Lastly, cyclical career development enables employees to map out their career trajectory and identify areas that need development. A well-designed professional cyclical development process includes honest self-reflection, performance appraisals, regular feedback, and the setting of realistic goals. With these tools, employees can pinpoint skill gaps, achieve career clarity, plan their career path effectively, and close competency gaps to remain relevant. By being proactive and undertaking continuous learning, employees can achieve their career goals, even during economic downturns or when there is a demand for a completely different set of skills.
Cyclical career development ensures that employees have a proper work-life balance. Understanding that career success is not all about long hours and progress up the management ladder is critical in achieving sustainability in the workplace. By embracing this type of career development, employees can build a robust and sustainable career path that resonates with their values, goals, and work-life balance. As such, cyclical career development helps employees to seize the day and make the most of every opportunity that comes their way.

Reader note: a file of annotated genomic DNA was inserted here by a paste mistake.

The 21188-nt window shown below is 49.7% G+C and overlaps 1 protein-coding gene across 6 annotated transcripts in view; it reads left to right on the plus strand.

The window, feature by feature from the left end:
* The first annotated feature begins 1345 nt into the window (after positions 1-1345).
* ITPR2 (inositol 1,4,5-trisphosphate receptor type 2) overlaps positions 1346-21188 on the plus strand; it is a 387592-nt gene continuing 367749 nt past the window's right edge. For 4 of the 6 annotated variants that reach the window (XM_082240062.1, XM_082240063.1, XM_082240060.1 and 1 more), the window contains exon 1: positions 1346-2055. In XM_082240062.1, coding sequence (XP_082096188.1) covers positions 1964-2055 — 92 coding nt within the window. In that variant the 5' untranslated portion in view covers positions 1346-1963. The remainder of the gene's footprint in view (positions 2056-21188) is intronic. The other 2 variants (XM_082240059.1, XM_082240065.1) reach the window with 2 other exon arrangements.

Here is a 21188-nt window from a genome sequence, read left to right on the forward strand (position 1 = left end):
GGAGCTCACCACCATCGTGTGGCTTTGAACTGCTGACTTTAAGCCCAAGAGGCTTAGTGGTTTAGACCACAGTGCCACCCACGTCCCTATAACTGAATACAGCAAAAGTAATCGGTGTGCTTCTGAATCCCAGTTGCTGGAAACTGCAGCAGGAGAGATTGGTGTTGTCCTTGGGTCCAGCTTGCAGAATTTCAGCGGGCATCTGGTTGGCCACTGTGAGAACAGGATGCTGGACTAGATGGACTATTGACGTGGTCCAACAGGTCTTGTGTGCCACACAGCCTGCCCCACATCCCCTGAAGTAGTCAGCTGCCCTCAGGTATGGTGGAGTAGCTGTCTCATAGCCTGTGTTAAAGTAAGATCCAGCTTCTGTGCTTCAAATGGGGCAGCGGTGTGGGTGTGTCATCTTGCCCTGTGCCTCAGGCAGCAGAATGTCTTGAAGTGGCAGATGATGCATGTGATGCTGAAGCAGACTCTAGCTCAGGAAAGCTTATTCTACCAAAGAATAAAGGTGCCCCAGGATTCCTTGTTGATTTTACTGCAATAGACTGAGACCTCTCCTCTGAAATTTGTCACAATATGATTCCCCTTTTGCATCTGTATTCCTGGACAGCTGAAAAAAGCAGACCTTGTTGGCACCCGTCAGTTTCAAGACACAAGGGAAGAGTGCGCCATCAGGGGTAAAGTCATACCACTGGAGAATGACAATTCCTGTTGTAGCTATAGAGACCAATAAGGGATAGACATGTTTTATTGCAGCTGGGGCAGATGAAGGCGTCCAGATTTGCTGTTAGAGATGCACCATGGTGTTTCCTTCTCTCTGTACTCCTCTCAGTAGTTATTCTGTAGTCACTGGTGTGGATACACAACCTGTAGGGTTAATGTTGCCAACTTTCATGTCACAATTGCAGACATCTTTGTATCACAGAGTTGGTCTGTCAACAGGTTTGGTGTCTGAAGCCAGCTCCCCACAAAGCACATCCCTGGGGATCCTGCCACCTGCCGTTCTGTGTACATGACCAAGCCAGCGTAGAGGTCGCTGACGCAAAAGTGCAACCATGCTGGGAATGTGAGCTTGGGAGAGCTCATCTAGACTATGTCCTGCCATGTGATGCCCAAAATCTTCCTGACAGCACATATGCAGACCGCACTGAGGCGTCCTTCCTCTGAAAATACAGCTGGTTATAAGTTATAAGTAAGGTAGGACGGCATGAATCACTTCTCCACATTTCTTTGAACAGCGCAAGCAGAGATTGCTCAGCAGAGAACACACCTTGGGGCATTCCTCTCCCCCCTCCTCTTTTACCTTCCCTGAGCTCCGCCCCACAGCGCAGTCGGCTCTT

3. Stalled Career Development
Career development is a journey, and in this journey, there could be obstacles that can hinder one’s progress. Stalled career development is one of these obstacles for professionals and employees. Stalled career development is a situation in which a person becomes stuck at one level, with lack of growth and progress. It can be due to many factors such as lack of skills, limited opportunities, and/or work environment.